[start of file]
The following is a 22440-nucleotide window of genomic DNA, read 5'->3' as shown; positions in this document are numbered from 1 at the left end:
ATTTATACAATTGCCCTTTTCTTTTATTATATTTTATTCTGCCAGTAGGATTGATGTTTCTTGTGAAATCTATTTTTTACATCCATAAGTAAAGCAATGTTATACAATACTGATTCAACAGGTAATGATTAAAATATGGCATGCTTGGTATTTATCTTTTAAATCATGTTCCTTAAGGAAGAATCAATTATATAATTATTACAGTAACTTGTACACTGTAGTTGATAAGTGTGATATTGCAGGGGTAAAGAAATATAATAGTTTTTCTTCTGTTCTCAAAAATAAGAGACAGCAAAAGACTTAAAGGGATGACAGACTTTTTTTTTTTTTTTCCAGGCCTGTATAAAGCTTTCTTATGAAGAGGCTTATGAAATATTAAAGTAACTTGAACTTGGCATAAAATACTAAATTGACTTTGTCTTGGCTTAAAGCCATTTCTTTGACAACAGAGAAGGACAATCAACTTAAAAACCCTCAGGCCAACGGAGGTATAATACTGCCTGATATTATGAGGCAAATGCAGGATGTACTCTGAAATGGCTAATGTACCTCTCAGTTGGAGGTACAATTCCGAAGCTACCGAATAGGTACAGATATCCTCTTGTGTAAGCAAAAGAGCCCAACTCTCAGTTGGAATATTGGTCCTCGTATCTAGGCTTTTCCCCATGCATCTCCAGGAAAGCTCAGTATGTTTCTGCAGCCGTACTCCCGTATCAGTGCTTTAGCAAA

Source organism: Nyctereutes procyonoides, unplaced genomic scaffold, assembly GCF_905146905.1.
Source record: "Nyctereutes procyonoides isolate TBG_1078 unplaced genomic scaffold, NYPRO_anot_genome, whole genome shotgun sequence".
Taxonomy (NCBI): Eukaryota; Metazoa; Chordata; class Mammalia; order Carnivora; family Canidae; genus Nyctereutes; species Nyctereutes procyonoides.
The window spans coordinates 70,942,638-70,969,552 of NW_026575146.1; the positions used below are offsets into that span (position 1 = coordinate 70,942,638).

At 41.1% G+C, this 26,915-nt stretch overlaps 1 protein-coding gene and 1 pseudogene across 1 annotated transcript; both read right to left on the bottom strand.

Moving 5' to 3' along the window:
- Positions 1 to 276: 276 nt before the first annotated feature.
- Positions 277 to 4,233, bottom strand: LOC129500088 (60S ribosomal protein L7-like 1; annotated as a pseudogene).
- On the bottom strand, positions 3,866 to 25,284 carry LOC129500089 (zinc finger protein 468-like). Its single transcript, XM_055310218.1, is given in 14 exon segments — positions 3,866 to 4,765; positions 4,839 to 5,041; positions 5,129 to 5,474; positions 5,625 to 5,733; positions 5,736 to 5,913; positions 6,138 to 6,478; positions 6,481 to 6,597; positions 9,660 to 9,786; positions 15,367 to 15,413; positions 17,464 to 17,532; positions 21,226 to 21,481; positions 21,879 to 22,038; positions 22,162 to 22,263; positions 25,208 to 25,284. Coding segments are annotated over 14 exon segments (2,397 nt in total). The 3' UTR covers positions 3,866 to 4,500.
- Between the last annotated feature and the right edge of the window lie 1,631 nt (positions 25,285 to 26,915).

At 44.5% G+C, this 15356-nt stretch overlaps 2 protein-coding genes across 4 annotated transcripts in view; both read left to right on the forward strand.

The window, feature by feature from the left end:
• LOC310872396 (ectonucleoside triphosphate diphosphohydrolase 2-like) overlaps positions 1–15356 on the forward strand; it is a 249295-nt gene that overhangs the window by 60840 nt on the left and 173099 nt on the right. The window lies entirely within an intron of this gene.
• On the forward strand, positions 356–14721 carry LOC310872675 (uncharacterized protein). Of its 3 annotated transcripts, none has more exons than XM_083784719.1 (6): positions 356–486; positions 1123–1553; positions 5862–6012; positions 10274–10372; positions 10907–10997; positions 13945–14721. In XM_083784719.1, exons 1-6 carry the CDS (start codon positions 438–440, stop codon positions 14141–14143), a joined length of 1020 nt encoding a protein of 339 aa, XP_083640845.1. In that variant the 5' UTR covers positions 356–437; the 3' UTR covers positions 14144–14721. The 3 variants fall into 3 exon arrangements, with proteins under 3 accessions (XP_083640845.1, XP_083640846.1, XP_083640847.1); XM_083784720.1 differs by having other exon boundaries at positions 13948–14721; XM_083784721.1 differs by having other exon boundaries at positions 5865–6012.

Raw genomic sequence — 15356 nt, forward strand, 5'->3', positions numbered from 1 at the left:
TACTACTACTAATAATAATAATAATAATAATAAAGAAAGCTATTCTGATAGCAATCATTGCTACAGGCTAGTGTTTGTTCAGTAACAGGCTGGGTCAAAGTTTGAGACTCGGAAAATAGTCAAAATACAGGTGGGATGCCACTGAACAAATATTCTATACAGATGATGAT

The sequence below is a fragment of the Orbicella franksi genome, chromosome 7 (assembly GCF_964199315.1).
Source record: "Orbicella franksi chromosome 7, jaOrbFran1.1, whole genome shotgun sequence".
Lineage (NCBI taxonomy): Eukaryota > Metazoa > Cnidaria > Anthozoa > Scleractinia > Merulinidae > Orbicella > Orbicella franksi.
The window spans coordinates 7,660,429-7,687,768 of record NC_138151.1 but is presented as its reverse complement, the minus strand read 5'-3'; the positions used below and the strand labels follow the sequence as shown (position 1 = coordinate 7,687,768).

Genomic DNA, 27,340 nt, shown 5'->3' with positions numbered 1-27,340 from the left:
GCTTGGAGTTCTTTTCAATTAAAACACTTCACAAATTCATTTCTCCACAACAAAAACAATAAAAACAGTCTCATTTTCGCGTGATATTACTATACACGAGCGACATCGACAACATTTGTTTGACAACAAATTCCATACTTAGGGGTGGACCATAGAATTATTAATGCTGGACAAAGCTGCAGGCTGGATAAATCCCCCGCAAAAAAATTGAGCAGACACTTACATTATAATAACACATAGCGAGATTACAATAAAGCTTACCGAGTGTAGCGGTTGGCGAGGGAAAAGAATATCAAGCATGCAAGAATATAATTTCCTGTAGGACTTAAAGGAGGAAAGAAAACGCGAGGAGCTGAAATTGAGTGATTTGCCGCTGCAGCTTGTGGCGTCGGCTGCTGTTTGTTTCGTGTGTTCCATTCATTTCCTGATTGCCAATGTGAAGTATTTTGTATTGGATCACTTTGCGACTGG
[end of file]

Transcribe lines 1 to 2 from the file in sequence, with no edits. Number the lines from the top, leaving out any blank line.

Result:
The following is a 22440-nucleotide window of genomic DNA, read 5'->3' as shown; positions in this document are numbered from 1 at the left end:
ATTTATACAATTGCCCTTTTCTTTTATTATATTTTATTCTGCCAGTAGGATTGATGTTTCTTGTGAAATCTATTTTTTACATCCATAAGTAAAGCAATGTTATACAATACTGATTCAACAGGTAATGATTAAAATATGGCATGCTTGGTATTTATCTTTTAAATCATGTTCCTTAAGGAAGAATCAATTATATAATTATTACAGTAACTTGTACACTGTAGTTGATAAGTGTGATATTGCAGGGGTAAAGAAATATAATAGTTTTTCTTCTGTTCTCAAAAATAAGAGACAGCAAAAGACTTAAAGGGATGACAGACTTTTTTTTTTTTTTTCCAGGCCTGTATAAAGCTTTCTTATGAAGAGGCTTATGAAATATTAAAGTAACTTGAACTTGGCATAAAATACTAAATTGACTTTGTCTTGGCTTAAAGCCATTTCTTTGACAACAGAGAAGGACAATCAACTTAAAAACCCTCAGGCCAACGGAGGTATAATACTGCCTGATATTATGAGGCAAATGCAGGATGTACTCTGAAATGGCTAATGTACCTCTCAGTTGGAGGTACAATTCCGAAGCTACCGAATAGGTACAGATATCCTCTTGTGTAAGCAAAAGAGCCCAACTCTCAGTTGGAATATTGGTCCTCGTATCTAGGCTTTTCCCCATGCATCTCCAGGAAAGCTCAGTATGTTTCTGCAGCCGTACTCCCGTATCAGTGCTTTAGCAAA